To pluck bright honour from the pale-faced moon,
Or dive into the bottom of the deep,
Where fathom-line could never touch the ground,
And pluck up drowned honour by the locks .... "

Hotspur's language, more noble, more high-flown, puts active honour high in his priorities, and imagines himself doing fine deeds.  This character dies in battle.

So, to take two random Bacon essays and look into the language, and compare with that of Shakespeare, whoever he was, gives a clear contrast. 

Fascinating though it is, to follow these meticulously worked out conspiracy theories, I am totally unconvinced.

 

Monday, 11 April 2016

Shaxberd - who was he?

Shaxberd - from the Office of the Master of the Revels, 1605
Unfortunately my pictures are very weak.  I realise that some blogs win awards on the strength of their superb photographs, and I do wish I could be better at it;  my only defence is that usually I am so excited about what I am seeing that my hand shakes.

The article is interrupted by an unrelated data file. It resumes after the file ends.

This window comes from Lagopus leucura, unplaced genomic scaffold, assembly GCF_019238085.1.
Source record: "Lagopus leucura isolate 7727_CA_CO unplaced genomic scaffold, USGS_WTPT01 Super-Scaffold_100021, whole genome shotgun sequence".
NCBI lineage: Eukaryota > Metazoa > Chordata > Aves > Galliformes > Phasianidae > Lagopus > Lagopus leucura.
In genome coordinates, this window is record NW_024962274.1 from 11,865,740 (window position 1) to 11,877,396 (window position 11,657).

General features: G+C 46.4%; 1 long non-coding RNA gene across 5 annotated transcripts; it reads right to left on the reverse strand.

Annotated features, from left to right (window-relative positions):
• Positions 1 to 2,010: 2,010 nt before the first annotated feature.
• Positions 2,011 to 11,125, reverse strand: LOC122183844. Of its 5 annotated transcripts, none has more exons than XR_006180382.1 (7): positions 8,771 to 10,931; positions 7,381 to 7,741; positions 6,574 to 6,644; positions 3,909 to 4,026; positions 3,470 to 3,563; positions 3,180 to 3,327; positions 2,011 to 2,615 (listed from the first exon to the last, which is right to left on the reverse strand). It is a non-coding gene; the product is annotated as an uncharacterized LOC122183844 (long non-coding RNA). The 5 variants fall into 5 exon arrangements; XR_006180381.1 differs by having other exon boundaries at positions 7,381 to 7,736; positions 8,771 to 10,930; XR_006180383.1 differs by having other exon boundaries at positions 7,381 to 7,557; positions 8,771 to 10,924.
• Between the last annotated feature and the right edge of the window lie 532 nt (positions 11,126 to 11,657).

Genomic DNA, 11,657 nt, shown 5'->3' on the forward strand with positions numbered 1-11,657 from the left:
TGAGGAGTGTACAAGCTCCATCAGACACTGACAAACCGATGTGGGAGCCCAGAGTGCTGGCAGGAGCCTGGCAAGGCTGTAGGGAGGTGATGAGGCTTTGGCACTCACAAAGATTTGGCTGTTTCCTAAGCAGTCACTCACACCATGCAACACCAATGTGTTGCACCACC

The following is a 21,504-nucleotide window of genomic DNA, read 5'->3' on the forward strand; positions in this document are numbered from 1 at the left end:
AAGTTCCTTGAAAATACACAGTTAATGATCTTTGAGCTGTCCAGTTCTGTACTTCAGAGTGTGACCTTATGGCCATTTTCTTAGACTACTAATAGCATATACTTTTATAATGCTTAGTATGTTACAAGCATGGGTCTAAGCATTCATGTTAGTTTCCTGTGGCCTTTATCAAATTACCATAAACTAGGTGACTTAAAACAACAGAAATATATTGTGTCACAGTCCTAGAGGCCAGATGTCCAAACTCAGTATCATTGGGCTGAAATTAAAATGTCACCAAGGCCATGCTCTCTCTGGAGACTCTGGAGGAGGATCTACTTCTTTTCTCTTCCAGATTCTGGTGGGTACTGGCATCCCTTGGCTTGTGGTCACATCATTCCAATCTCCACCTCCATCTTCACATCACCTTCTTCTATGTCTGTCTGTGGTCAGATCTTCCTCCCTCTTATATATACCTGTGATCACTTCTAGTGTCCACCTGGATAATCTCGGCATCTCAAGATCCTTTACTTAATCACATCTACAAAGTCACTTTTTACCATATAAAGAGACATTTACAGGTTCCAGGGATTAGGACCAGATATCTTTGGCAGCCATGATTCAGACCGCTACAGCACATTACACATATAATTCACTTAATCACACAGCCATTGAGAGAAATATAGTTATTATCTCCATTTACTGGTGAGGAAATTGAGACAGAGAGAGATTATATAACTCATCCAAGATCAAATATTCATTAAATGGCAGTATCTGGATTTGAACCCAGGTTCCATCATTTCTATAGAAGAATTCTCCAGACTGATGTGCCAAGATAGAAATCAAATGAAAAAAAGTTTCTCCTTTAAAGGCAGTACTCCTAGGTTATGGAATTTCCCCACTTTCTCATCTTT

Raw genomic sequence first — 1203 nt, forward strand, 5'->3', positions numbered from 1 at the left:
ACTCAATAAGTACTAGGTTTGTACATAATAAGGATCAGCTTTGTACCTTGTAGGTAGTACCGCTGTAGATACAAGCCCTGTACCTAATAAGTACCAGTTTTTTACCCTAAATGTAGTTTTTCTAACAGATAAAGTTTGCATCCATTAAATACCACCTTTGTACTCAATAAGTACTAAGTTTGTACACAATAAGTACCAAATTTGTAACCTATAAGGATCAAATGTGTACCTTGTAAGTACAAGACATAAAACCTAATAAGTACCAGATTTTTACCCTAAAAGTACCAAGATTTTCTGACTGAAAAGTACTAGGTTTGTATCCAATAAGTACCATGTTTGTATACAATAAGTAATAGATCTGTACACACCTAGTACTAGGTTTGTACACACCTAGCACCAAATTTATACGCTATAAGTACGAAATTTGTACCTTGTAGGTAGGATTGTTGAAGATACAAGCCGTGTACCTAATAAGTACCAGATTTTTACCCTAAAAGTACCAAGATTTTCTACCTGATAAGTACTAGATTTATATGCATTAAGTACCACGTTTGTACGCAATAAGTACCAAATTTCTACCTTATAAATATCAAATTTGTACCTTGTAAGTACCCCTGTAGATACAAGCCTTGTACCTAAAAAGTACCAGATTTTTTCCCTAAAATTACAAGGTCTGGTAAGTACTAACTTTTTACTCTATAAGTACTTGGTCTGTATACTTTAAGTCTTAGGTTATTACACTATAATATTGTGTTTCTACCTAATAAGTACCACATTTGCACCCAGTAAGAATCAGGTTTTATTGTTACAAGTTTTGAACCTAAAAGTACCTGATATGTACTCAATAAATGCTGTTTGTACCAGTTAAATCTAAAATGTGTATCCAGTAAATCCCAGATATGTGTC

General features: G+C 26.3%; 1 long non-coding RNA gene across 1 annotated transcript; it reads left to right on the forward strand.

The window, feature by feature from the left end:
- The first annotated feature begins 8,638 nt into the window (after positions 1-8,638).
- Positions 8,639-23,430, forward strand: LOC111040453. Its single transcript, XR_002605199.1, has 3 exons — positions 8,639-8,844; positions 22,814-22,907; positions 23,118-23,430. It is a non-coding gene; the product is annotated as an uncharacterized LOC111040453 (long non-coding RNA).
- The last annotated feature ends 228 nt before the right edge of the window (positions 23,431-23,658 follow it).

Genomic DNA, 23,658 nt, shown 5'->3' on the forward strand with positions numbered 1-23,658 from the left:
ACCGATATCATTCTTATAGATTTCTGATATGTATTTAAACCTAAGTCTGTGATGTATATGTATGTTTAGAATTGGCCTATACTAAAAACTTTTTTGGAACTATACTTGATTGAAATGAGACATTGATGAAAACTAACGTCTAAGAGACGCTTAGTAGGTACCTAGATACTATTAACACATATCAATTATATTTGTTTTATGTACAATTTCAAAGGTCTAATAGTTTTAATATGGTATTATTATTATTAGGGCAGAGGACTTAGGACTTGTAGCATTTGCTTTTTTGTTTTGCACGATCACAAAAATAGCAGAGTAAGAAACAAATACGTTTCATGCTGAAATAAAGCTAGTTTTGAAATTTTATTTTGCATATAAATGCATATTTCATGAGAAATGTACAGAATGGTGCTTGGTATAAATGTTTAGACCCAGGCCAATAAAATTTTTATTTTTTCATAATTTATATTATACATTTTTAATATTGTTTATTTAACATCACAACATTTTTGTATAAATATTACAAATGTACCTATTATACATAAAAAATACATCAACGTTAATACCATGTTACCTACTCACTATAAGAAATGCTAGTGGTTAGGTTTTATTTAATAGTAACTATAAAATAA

Here is part of the displayed copy of the exhibition I referred to in my previous post.

Revels Office records 1604 to 1605

The listing in the margin on the right-hand page gives the names of the players. The King's Players, as Shakespeare's company was called, after their patron King James VI and I, from his accession in 1603, were very active.  Off the page (apologies), appear the names of the plays, the dates and the authors.

"Shakespeare," in the spelling variation "Shaxberd", (see top picture), is shown as the author of plays we now recognize to be his.  Documentary evidence, you might think, from contemporary sources.

Nevertheless, a substantial number of people, including Sigmund Freud and Mark Rylance, (described here by the Guardian as a bit of a fruit loop), believe that Shakespeare could not have been the author of these plays.  Someone else was, and used the name "Shakespeare" as a front.  The glover's son from Stratford-upon-Avon could not possibly have had the breadth of knowledge, nor the poetic, classical, and legal education to write the plays and the poems attributed to William Shakespeare.